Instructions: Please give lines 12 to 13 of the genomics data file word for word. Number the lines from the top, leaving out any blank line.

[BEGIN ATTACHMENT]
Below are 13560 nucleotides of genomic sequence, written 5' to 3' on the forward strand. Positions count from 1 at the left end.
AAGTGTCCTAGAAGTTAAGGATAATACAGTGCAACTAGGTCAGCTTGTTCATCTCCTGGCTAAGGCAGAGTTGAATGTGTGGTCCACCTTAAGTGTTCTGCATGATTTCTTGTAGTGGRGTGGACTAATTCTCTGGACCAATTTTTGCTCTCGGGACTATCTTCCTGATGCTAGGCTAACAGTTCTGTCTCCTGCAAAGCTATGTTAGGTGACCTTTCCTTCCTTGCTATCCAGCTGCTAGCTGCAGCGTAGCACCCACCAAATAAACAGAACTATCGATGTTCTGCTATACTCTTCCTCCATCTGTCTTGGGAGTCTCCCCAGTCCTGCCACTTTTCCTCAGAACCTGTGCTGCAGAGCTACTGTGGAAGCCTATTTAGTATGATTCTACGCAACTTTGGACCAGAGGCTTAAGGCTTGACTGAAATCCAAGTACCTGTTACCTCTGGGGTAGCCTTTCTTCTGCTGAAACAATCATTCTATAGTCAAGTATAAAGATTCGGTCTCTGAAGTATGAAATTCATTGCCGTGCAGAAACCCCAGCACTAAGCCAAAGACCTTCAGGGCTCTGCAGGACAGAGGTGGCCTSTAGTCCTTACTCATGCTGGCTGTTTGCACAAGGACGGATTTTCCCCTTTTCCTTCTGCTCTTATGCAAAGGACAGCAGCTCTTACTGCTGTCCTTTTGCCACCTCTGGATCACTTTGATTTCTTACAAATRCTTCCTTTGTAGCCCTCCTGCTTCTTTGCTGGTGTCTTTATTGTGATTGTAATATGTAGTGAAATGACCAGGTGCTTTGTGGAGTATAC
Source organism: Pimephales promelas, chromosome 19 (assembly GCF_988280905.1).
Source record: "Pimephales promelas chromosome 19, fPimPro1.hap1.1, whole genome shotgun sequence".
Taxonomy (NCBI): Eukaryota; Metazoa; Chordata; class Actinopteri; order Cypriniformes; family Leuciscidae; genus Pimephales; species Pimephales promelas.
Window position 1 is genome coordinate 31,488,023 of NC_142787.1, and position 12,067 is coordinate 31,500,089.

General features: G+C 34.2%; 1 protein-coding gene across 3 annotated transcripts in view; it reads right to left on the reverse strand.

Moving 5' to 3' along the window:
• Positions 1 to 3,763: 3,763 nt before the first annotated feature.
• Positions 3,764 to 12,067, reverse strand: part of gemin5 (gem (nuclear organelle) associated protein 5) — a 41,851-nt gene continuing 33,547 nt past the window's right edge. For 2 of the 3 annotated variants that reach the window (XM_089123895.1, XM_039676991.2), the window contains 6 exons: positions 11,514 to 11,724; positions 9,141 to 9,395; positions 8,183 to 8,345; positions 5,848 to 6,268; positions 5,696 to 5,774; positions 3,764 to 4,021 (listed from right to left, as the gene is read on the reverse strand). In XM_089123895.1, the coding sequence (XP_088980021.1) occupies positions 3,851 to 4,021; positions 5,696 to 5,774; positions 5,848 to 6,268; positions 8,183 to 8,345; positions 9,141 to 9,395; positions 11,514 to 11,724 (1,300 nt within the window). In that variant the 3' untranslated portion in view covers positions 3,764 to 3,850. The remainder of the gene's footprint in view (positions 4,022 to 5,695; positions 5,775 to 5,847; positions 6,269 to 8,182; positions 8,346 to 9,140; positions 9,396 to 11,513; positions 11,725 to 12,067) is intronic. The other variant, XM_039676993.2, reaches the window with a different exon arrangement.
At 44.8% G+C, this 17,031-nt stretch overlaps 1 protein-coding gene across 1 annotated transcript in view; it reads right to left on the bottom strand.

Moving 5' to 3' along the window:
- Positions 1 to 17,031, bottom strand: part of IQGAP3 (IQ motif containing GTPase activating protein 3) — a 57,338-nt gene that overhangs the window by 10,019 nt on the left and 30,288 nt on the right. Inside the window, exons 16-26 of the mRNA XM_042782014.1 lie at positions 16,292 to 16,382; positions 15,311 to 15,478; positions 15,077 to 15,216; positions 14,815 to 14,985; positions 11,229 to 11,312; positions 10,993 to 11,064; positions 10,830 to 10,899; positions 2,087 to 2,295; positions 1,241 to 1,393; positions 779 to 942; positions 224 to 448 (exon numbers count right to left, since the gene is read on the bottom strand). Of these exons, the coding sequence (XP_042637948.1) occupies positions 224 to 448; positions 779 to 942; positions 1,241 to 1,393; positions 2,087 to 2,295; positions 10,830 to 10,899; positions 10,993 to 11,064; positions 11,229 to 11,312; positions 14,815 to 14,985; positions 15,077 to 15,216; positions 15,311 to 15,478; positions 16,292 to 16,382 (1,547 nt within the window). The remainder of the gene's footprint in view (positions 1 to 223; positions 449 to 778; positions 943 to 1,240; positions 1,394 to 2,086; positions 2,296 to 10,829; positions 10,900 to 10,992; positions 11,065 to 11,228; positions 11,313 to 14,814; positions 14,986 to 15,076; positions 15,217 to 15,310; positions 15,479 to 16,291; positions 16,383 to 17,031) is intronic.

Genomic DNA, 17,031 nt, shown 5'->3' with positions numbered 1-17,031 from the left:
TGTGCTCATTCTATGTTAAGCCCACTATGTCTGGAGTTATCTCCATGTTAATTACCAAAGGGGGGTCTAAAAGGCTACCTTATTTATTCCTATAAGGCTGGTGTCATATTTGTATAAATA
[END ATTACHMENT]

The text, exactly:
Moving 5' to 3' along the window:
- Positions 1 to 17,031, bottom strand: part of IQGAP3 (IQ motif containing GTPase activating protein 3) — a 57,338-nt gene that overhangs the window by 10,019 nt on the left and 30,288 nt on the right. Inside the window, exons 16-26 of the mRNA XM_042782014.1 lie at positions 16,292 to 16,382; positions 15,311 to 15,478; positions 15,077 to 15,216; positions 14,815 to 14,985; positions 11,229 to 11,312; positions 10,993 to 11,064; positions 10,830 to 10,899; positions 2,087 to 2,295; positions 1,241 to 1,393; positions 779 to 942; positions 224 to 448 (exon numbers count right to left, since the gene is read on the bottom strand). Of these exons, the coding sequence (XP_042637948.1) occupies positions 224 to 448; positions 779 to 942; positions 1,241 to 1,393; positions 2,087 to 2,295; positions 10,830 to 10,899; positions 10,993 to 11,064; positions 11,229 to 11,312; positions 14,815 to 14,985; positions 15,077 to 15,216; positions 15,311 to 15,478; positions 16,292 to 16,382 (1,547 nt within the window). The remainder of the gene's footprint in view (positions 1 to 223; positions 449 to 778; positions 943 to 1,240; positions 1,394 to 2,086; positions 2,296 to 10,829; positions 10,900 to 10,992; positions 11,065 to 11,228; positions 11,313 to 14,814; positions 14,986 to 15,076; positions 15,217 to 15,310; positions 15,479 to 16,291; positions 16,383 to 17,031) is intronic.